Al Qaeda Plot in Europe? Intelligence as Evidence in the Düsseldorf Terror Cell Trial26 Jul 2012
On 26 July 2012 the trial against four terror suspects of the so-called Düsseldorf terror cell began. Amongst the charges they are accused of membership of al Qaeda. Even though there is considerable evidence that suggests they were planning a terror attack, it remains to be seen whether membership of al Qaeda (or another terrorist organisation) will be upheld in court. A key question in relation to this terror trial is whether or not the information collected by foreign – intelligence and security agencies and shared with the German law enforcement agencies could be used as evidence that one or more of the suspects are indeed members of al Qaeda?
After months of surveillance by the security and intelligence services three suspects, Abdeladim El-K. (Moroccan nationality), Jamil S. (German – and Moroccan nationality) and Amid C. (German – and Iranian nationality) were arrested on 29 April 2011 in Düsseldorf and Bochum. They were found in possession of chemicals useful in the production of explosives. Halil S. (German nationality) was arrested later in December of the same year. When dismantling the Düsseldorf group the German Federal Office of Criminal Investigation (BKA) under the supervision of the Federal Prosecutors’ Office cooperated with the CIA and the Moroccan intelligences services. They had received credible intelligence information about a Düsseldorf terror plot which was allegedly authorised by al Qaeda.
Nonetheless, from a criminal justice perspective, the evidence that a high-ranking al Qaeda member, (probably Atiyah Abd al-Rahman who was killed in a CIA drone attack last year ) had instructed the Moroccan key suspect remains questionable. This presumed leader of the Düsseldorf terror cell, Abdeladim El-K, is believed to have visited an al Qaeda training camp on the Afghanistan-Pakistan border region in early 2010. This information is partly based on information provided by an informant and another German-Afghan jihadist, Ahmed Sidiqi. This man, who has trained with al Qaeda, was captured by US forces in 2010 and convicted by a German court of membership of a terrorist organisation , told interrogators about the plot and of al Qaeda’s authorisation. The informant’s and Ahmed Sidiqi’s information was highly valuable intelligence, but whether it is legitimate evidence in a terrorist trial remains to be seen.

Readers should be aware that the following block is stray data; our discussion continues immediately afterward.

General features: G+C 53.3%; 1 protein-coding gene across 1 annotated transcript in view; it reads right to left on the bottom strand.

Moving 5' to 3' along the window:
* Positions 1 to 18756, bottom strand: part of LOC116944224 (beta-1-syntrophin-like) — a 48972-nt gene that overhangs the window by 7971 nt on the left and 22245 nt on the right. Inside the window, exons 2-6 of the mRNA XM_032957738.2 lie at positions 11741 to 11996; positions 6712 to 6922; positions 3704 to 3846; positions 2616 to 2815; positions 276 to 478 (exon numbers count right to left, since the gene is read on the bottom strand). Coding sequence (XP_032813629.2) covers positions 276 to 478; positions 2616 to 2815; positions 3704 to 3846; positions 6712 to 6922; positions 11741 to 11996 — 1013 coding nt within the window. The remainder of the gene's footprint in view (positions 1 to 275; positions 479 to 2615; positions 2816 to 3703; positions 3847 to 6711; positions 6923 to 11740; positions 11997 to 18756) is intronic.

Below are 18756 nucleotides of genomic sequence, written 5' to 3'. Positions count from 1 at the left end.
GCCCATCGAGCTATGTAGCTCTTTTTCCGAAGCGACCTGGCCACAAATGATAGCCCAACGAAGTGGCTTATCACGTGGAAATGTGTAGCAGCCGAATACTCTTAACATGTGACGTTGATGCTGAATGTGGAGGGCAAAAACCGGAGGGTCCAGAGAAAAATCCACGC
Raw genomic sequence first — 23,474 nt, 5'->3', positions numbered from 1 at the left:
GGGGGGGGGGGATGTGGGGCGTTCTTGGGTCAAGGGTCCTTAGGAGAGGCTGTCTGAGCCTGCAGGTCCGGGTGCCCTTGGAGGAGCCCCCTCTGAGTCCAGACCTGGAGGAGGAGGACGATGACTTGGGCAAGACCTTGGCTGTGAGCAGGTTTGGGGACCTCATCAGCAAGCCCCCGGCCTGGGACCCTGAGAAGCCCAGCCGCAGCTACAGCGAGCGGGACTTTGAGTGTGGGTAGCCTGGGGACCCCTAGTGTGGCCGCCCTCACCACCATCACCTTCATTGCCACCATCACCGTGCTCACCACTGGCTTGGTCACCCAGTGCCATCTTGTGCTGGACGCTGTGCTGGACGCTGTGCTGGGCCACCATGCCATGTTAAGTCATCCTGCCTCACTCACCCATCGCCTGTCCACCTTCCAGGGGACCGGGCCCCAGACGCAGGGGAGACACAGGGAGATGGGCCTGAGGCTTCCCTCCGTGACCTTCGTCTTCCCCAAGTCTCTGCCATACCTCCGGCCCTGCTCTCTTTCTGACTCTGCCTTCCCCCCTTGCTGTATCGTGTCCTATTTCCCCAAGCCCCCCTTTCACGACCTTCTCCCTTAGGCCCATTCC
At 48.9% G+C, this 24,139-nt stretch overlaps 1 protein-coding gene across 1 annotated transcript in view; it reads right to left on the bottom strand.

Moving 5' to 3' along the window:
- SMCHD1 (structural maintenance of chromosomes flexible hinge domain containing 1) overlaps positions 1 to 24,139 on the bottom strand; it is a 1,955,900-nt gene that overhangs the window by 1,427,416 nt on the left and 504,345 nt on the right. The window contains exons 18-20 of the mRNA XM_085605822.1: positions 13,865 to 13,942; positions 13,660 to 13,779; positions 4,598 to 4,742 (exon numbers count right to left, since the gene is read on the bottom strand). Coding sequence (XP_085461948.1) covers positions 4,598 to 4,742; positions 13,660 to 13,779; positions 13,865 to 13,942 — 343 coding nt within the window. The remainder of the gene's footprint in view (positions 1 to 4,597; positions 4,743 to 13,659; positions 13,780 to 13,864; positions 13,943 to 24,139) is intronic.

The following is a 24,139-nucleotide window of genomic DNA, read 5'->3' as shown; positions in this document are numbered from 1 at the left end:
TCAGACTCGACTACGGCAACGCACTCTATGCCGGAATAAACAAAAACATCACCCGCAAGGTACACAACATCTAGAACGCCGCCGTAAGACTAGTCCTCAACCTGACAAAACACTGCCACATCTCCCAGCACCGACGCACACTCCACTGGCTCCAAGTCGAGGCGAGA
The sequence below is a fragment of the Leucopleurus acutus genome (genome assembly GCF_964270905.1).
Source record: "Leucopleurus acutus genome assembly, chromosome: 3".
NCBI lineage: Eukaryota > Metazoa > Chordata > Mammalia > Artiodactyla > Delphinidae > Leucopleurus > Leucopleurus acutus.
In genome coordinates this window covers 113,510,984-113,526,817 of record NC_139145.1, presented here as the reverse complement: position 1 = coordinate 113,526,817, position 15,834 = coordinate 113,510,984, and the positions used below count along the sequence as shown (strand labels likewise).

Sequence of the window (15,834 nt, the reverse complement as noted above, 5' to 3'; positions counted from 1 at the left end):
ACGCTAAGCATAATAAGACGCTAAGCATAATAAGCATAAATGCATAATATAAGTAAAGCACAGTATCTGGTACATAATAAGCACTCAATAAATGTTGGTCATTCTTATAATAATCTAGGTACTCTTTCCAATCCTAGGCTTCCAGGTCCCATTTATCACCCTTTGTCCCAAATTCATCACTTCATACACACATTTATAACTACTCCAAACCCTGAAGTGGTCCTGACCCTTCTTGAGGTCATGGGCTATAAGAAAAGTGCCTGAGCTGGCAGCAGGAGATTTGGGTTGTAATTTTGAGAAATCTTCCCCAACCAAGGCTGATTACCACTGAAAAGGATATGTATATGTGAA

Even though intelligence information may have helped to dismantle the terror plot, it is a challenge to use it for criminal prosecution. The right to a fair trial is the cornerstone of the rule of law and democratic society, and therefore it is crucial that suspects such as those of the Düsseldorf terror cell have equal access to the evidence against them. Intelligence information as part of the evidence in such trials raises human rights concerns in relation to its admissibility. As reflected by this particular case information-sharing between security and intelligence services and law enforcement agencies is of strategic importance. Nonetheless, there is a difference between collecting and sharing intelligence to prevent and counter terrorism and gathering evidence for criminal investigations. Intelligence services prefer to keep their sources secret, whereas the fair trial principle demands that during a trial, the public prosecutor and defence counsel enjoy equal access to the evidence. Furthermore, the standards of reliability of information to protect national security differ from the standards that are necessary for evidence in a criminal court.